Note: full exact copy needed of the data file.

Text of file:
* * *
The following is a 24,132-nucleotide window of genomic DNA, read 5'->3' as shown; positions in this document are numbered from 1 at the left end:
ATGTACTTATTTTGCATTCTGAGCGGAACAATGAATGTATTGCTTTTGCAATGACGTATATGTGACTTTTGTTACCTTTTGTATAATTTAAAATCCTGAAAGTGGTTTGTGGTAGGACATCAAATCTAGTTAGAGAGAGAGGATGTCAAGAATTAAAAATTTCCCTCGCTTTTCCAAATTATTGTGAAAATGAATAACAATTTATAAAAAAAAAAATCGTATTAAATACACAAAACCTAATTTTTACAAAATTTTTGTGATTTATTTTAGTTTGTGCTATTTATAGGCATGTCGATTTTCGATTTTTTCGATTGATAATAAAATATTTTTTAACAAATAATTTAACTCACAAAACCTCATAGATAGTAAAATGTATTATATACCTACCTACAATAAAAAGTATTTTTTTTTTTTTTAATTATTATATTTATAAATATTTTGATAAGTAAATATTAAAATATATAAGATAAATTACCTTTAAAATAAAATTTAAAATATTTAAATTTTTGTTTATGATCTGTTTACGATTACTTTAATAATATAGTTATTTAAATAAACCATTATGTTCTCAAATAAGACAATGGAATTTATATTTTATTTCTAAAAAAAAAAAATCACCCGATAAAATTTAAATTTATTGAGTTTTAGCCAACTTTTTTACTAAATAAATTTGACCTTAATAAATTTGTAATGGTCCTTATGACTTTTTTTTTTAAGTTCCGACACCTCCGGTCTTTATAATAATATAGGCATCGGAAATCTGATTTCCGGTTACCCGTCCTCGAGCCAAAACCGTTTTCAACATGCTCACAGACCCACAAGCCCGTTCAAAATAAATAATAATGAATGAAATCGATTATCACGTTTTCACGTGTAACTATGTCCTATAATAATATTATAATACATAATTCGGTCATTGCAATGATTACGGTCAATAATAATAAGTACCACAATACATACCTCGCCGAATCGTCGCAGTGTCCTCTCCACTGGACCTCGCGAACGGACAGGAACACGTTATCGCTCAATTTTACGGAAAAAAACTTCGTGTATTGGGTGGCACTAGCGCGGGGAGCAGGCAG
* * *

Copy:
The following is a 24,132-nucleotide window of genomic DNA, read 5'->3' as shown; positions in this document are numbered from 1 at the left end:
ATGTACTTATTTTGCATTCTGAGCGGAACAATGAATGTATTGCTTTTGCAATGACGTATATGTGACTTTTGTTACCTTTTGTATAATTTAAAATCCTGAAAGTGGTTTGTGGTAGGACATCAAATCTAGTTAGAGAGAGAGGATGTCAAGAATTAAAAATTTCCCTCGCTTTTCCAAATTATTGTGAAAATGAATAACAATTTATAAAAAAAAAAATCGTATTAAATACACAAAACCTAATTTTTACAAAATTTTTGTGATTTATTTTAGTTTGTGCTATTTATAGGCATGTCGATTTTCGATTTTTTCGATTGATAATAAAATATTTTTTAACAAATAATTTAACTCACAAAACCTCATAGATAGTAAAATGTATTATATACCTACCTACAATAAAAAGTATTTTTTTTTTTTTTAATTATTATATTTATAAATATTTTGATAAGTAAATATTAAAATATATAAGATAAATTACCTTTAAAATAAAATTTAAAATATTTAAATTTTTGTTTATGATCTGTTTACGATTACTTTAATAATATAGTTATTTAAATAAACCATTATGTTCTCAAATAAGACAATGGAATTTATATTTTATTTCTAAAAAAAAAAAATCACCCGATAAAATTTAAATTTATTGAGTTTTAGCCAACTTTTTTACTAAATAAATTTGACCTTAATAAATTTGTAATGGTCCTTATGACTTTTTTTTTTAAGTTCCGACACCTCCGGTCTTTATAATAATATAGGCATCGGAAATCTGATTTCCGGTTACCCGTCCTCGAGCCAAAACCGTTTTCAACATGCTCACAGACCCACAAGCCCGTTCAAAATAAATAATAATGAATGAAATCGATTATCACGTTTTCACGTGTAACTATGTCCTATAATAATATTATAATACATAATTCGGTCATTGCAATGATTACGGTCAATAATAATAAGTACCACAATACATACCTCGCCGAATCGTCGCAGTGTCCTCTCCACTGGACCTCGCGAACGGACAGGAACACGTTATCGCTCAATTTTACGGAAAAAAACTTCGTGTATTGGGTGGCACTAGCGCGGGGAGCAGGCAG